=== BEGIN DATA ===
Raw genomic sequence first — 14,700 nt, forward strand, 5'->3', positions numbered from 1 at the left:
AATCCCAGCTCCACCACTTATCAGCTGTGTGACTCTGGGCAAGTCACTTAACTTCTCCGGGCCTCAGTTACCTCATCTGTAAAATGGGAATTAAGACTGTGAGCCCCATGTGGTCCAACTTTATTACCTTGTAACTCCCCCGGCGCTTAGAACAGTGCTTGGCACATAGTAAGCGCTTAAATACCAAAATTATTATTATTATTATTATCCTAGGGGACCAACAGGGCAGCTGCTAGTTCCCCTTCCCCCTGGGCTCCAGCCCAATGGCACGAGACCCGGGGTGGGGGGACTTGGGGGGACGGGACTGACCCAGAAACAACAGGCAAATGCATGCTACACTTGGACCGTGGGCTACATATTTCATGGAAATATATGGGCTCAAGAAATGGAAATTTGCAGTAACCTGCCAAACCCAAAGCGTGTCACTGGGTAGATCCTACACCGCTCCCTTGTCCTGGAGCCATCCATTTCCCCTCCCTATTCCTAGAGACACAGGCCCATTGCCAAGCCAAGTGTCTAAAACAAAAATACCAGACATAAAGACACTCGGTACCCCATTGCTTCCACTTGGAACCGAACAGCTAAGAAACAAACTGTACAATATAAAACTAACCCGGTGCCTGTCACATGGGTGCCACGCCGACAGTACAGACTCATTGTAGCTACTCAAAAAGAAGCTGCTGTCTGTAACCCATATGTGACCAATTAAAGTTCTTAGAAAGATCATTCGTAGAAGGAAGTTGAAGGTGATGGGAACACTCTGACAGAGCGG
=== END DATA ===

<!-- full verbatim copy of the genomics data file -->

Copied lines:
Raw genomic sequence first — 14,700 nt, forward strand, 5'->3', positions numbered from 1 at the left:
AATCCCAGCTCCACCACTTATCAGCTGTGTGACTCTGGGCAAGTCACTTAACTTCTCCGGGCCTCAGTTACCTCATCTGTAAAATGGGAATTAAGACTGTGAGCCCCATGTGGTCCAACTTTATTACCTTGTAACTCCCCCGGCGCTTAGAACAGTGCTTGGCACATAGTAAGCGCTTAAATACCAAAATTATTATTATTATTATTATCCTAGGGGACCAACAGGGCAGCTGCTAGTTCCCCTTCCCCCTGGGCTCCAGCCCAATGGCACGAGACCCGGGGTGGGGGGACTTGGGGGGACGGGACTGACCCAGAAACAACAGGCAAATGCATGCTACACTTGGACCGTGGGCTACATATTTCATGGAAATATATGGGCTCAAGAAATGGAAATTTGCAGTAACCTGCCAAACCCAAAGCGTGTCACTGGGTAGATCCTACACCGCTCCCTTGTCCTGGAGCCATCCATTTCCCCTCCCTATTCCTAGAGACACAGGCCCATTGCCAAGCCAAGTGTCTAAAACAAAAATACCAGACATAAAGACACTCGGTACCCCATTGCTTCCACTTGGAACCGAACAGCTAAGAAACAAACTGTACAATATAAAACTAACCCGGTGCCTGTCACATGGGTGCCACGCCGACAGTACAGACTCATTGTAGCTACTCAAAAAGAAGCTGCTGTCTGTAACCCATATGTGACCAATTAAAGTTCTTAGAAAGATCATTCGTAGAAGGAAGTTGAAGGTGATGGGAACACTCTGACAGAGCGG